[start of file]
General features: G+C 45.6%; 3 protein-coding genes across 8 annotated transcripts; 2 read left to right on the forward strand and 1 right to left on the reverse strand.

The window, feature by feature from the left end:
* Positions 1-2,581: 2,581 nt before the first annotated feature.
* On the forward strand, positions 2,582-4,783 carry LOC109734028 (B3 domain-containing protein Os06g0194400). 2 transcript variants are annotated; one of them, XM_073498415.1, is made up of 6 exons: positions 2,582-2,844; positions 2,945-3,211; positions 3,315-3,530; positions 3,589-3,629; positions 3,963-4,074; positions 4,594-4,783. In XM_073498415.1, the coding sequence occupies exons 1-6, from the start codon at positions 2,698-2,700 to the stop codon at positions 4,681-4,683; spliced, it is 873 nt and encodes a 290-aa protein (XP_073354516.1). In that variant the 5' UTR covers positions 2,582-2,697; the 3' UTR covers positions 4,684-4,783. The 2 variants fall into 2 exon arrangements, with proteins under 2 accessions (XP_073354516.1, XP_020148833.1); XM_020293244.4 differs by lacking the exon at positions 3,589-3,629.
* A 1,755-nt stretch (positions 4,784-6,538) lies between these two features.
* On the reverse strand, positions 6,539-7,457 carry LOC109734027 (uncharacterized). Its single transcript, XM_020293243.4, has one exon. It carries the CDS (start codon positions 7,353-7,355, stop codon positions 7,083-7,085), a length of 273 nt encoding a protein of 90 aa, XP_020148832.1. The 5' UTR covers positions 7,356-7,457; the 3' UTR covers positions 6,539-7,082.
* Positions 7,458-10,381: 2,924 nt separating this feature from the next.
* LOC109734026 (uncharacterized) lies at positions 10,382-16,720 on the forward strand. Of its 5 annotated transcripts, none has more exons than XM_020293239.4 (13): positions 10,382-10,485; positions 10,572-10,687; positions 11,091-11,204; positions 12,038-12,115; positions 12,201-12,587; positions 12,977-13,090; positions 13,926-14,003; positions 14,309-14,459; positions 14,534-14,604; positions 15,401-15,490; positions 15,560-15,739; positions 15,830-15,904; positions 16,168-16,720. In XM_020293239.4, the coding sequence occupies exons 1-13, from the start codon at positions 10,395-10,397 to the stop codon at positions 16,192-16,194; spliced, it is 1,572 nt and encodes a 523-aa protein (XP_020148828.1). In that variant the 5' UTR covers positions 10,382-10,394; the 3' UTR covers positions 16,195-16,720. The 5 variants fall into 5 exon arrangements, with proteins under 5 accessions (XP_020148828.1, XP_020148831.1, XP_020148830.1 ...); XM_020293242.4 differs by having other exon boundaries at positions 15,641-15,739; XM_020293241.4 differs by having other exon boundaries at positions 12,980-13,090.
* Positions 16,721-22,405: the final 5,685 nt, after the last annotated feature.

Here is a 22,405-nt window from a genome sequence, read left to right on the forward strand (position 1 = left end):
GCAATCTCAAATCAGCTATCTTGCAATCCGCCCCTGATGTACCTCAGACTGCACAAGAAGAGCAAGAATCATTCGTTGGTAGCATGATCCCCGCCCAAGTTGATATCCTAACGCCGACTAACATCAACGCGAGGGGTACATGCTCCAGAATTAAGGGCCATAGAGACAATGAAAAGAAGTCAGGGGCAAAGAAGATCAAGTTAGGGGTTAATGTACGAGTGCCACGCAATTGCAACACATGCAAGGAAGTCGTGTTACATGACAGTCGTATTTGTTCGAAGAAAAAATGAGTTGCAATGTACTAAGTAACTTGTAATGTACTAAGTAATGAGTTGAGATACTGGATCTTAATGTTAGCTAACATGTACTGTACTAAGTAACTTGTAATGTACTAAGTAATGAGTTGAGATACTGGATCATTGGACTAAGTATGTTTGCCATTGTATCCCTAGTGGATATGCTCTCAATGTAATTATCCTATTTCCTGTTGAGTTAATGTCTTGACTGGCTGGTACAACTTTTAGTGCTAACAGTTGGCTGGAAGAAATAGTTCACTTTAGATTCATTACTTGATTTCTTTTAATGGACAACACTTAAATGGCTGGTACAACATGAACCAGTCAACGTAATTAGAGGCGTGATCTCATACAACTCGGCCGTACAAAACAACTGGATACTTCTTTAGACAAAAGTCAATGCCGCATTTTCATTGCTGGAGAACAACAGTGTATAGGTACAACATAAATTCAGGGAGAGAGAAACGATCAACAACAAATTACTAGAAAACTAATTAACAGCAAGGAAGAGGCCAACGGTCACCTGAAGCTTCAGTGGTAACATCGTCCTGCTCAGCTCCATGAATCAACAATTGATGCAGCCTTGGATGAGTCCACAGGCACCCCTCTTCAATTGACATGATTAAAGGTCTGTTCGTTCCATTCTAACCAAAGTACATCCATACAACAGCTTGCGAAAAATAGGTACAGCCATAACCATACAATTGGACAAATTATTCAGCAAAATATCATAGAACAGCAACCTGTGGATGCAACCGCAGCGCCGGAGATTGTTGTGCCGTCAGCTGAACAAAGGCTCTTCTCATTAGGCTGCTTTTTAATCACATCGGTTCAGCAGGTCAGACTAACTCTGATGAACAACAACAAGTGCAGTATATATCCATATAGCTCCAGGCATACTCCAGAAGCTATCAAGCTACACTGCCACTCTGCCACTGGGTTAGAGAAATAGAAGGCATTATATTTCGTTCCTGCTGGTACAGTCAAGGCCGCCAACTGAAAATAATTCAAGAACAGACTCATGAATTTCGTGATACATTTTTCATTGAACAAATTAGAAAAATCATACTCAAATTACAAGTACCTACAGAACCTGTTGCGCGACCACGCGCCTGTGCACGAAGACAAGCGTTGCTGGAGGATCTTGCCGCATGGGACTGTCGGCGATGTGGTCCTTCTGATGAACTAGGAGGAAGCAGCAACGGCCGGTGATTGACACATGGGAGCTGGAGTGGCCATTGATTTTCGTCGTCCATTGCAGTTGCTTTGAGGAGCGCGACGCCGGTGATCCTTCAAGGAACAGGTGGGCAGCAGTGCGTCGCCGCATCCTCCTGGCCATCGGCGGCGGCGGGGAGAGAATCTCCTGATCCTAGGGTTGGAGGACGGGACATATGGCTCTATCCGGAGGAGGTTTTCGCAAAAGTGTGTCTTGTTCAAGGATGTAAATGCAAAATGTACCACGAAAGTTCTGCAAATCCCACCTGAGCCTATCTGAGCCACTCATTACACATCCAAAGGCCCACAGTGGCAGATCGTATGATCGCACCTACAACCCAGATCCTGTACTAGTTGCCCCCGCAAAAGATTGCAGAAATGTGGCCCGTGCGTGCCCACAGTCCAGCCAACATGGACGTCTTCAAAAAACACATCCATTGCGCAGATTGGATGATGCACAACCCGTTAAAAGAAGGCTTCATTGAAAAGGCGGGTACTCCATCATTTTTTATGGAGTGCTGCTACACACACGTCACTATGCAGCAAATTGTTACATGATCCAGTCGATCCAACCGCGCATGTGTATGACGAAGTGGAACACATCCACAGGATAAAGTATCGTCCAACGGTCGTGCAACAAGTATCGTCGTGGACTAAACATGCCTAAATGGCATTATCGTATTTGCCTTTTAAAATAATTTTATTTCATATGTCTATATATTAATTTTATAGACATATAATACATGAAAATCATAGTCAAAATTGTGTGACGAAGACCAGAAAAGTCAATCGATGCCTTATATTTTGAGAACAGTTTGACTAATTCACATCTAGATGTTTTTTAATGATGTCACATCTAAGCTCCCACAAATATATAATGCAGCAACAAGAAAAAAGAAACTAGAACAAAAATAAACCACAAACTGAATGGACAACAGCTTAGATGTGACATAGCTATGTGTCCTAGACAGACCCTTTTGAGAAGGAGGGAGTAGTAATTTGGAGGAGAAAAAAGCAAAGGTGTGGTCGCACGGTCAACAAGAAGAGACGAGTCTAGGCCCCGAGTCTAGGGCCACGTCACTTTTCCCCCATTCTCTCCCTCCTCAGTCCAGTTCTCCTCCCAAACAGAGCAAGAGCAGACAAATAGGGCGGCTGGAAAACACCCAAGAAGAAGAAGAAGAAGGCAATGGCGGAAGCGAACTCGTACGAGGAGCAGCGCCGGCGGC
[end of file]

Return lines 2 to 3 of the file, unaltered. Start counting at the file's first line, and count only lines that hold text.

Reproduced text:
The window, feature by feature from the left end:
* Positions 1-2,581: 2,581 nt before the first annotated feature.